But I recoil at the very idea of a model relationship, as though all relationships have to develop in this preconceived, linear way. Sex-ed in public school taught us that you progress from lust to trust to sex to something more permanent, but my personal experiences have been a lot messier. Full disclosure: I'm no role model for anybody, I should say. I've had one one-night stand which was (on my side) purely based on biological, physical interest - that was a total train-wreck. Other romances I had which started from purely physical interest turned out to be not what my would-be partner was looking for, or else unhealthy for everybody involved.
And the romance which preceded my marriage began with something more like intellectual interest, if that makes any sense. When we first met, the now-Mrs. WeiWenDi was willing to argue with me online and off, and discuss art and history and politics with me, and I started getting more interested in her on that level. It's kind of weird to put it this way, but the intellectual component almost turned into
physical attraction. (She still teases me about that.)
I'm not saying people have to do things my way. In fact, most people probably shouldn't. But the idea of having 'common interests' or 'common bonds' before you start off is kind of BS. Part of the attraction for me was how different my wife was, and how she was willing to argue or even fight with me when she thought I was wrong. And part of the adventure was being open to new experiences. I was more into nerdy classical stuff; I didn't even know
about Jin Yong's wuxia
novels or Mo Yan before my wife introduced them to me. She's shown me way more contemporary popular Chinese movies than I thought I'd ever see. And in turn I introduced her to Lord of the Rings
Obviously you need some
kind of common basis to start from, but women and men are different
, biologically, emotionally, intellectually, ontologically. And any successful heterosexual romance will need to involve negotiating that difference successfully, rather than pretending it isn't there.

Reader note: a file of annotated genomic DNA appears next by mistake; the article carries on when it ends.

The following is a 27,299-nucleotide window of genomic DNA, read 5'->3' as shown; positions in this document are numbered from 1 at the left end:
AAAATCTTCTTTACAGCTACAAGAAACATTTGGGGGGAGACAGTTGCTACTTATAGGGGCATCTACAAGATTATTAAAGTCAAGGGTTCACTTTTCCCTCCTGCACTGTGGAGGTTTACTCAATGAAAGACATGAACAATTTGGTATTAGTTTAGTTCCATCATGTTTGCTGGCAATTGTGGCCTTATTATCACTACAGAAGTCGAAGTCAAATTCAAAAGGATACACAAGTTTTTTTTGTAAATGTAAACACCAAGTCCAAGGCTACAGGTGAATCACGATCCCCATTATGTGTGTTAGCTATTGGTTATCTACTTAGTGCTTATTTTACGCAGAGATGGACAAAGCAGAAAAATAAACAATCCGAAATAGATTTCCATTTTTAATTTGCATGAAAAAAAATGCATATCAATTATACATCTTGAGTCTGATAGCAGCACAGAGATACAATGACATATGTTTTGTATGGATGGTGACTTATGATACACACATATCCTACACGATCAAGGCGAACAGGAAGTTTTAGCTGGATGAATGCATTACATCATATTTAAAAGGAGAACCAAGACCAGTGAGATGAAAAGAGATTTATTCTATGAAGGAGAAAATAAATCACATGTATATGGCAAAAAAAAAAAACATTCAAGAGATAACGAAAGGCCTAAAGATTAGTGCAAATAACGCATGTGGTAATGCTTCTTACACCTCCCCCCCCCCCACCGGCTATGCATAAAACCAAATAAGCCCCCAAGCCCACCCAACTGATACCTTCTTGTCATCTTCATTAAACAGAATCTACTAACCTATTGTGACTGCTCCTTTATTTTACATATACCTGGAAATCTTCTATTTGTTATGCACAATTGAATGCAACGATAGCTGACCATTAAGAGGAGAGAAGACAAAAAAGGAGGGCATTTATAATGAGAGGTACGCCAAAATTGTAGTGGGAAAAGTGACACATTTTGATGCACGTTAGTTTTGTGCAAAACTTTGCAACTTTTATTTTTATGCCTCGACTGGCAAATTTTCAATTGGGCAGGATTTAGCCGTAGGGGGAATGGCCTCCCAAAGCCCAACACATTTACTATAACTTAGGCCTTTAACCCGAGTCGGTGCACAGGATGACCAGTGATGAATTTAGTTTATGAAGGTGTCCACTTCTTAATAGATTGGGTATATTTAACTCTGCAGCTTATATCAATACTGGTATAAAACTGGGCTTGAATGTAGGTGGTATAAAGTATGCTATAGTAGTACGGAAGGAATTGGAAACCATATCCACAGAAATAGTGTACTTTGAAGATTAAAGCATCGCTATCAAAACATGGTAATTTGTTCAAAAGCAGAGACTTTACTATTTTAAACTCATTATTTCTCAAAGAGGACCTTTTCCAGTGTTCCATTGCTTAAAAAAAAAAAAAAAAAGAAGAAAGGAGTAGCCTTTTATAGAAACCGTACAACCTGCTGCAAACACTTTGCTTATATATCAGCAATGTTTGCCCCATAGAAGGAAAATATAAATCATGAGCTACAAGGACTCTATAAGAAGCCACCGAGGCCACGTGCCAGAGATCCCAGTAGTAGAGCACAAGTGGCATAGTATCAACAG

But yes, leaving sex until after marriage is usually a good idea. (Again, though, I'm no role model. I never followed that rule myself, and I came to this conclusion largely through getting repeatedly burned like a total idiot.)
Bush Leagues wrote:I basically agree that society has serious issues. I don't think this is the fault of the new generation, or technology, or anything like that. I have a suspicion as to why things are becoming the way they are, but that's all it is. Maybe it's always been like this, and we just don't know because we didn't live in those times. I feel like I know next-to-nothing about how everyday society was like in modern times (except the last 10-15 years or so).
Well, every age has its problems. I have a sneaking suspicion that most of our problems nowadays can be attributed to the changes in the social structure that took place between the early '70's and mid '80's at the collective hands of our parents' generation - the sexual revolution and Reaganomics, taken together, have changed the basic rules of engagement. Wages have been stagnating since 1978; even though more and more women are working outside the home, working-class families are still having problems making ends meet.
In such circumstances, and such an environment, cultural confusion may indeed be shaping people's attitudes and behaviour, including in ways that CaoCaoTsundere
is describing here.